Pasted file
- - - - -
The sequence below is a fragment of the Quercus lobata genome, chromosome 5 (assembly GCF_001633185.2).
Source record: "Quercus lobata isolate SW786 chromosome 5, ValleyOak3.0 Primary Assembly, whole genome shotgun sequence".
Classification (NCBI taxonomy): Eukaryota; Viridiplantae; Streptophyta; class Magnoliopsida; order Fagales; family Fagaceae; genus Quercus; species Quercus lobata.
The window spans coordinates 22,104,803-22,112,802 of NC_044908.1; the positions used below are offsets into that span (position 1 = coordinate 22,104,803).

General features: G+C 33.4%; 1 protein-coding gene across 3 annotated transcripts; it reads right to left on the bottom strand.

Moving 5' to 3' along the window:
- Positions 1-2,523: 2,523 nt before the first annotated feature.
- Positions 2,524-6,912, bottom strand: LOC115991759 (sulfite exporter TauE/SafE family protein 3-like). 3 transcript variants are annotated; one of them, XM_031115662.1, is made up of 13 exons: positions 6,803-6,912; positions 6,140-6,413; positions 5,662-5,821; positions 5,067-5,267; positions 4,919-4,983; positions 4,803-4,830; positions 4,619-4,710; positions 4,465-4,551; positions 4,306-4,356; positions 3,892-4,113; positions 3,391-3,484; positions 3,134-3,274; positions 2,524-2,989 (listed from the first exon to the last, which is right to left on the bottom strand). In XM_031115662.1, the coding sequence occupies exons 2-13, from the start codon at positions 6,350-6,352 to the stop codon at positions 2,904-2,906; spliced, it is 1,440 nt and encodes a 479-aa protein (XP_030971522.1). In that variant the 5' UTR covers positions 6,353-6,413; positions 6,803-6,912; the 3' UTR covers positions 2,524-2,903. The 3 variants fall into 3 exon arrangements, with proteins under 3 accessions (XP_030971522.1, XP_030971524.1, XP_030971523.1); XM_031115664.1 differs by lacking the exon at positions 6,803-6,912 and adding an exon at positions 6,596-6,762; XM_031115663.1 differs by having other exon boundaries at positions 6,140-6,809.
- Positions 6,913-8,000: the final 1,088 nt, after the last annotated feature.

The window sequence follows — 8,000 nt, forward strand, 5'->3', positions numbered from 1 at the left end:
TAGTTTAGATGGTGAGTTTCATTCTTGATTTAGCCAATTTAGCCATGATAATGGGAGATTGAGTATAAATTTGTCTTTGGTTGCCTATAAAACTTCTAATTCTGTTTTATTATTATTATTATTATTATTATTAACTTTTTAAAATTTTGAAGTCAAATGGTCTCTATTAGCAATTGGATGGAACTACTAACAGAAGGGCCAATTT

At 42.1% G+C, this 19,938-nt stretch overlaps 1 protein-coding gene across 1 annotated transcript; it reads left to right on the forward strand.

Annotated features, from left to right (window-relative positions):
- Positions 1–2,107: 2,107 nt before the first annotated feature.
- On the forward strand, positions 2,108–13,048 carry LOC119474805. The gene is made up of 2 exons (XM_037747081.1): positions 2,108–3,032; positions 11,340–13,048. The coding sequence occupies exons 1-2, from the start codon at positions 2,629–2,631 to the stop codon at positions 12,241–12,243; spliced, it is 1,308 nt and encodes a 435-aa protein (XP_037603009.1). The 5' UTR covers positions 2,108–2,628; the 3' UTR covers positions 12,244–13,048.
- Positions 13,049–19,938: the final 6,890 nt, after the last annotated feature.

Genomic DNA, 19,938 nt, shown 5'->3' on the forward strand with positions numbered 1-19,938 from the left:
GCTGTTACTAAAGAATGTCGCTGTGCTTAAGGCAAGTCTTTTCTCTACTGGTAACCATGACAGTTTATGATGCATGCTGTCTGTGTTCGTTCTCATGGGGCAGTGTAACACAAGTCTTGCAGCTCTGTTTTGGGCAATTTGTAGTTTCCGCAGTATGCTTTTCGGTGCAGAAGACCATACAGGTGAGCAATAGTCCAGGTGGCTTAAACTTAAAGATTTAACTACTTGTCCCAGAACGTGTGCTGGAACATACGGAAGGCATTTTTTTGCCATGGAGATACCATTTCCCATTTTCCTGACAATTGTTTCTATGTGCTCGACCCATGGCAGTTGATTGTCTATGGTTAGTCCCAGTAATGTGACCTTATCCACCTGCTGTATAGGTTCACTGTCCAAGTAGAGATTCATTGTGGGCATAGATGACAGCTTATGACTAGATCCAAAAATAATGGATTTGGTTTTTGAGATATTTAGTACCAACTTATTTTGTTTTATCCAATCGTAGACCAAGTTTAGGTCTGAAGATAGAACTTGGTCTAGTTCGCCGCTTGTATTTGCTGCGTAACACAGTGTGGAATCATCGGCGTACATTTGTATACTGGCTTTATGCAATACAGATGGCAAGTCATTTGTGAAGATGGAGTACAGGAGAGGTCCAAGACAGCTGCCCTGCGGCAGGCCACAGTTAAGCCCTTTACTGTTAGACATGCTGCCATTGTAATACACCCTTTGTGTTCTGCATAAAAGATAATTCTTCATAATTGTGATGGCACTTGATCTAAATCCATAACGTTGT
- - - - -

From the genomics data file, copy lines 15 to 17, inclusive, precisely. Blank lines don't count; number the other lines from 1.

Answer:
- On the forward strand, positions 2,108–13,048 carry LOC119474805. The gene is made up of 2 exons (XM_037747081.1): positions 2,108–3,032; positions 11,340–13,048. The coding sequence occupies exons 1-2, from the start codon at positions 2,629–2,631 to the stop codon at positions 12,241–12,243; spliced, it is 1,308 nt and encodes a 435-aa protein (XP_037603009.1). The 5' UTR covers positions 2,108–2,628; the 3' UTR covers positions 12,244–13,048.
- Positions 13,049–19,938: the final 6,890 nt, after the last annotated feature.

Genomic DNA, 19,938 nt, shown 5'->3' on the forward strand with positions numbered 1-19,938 from the left: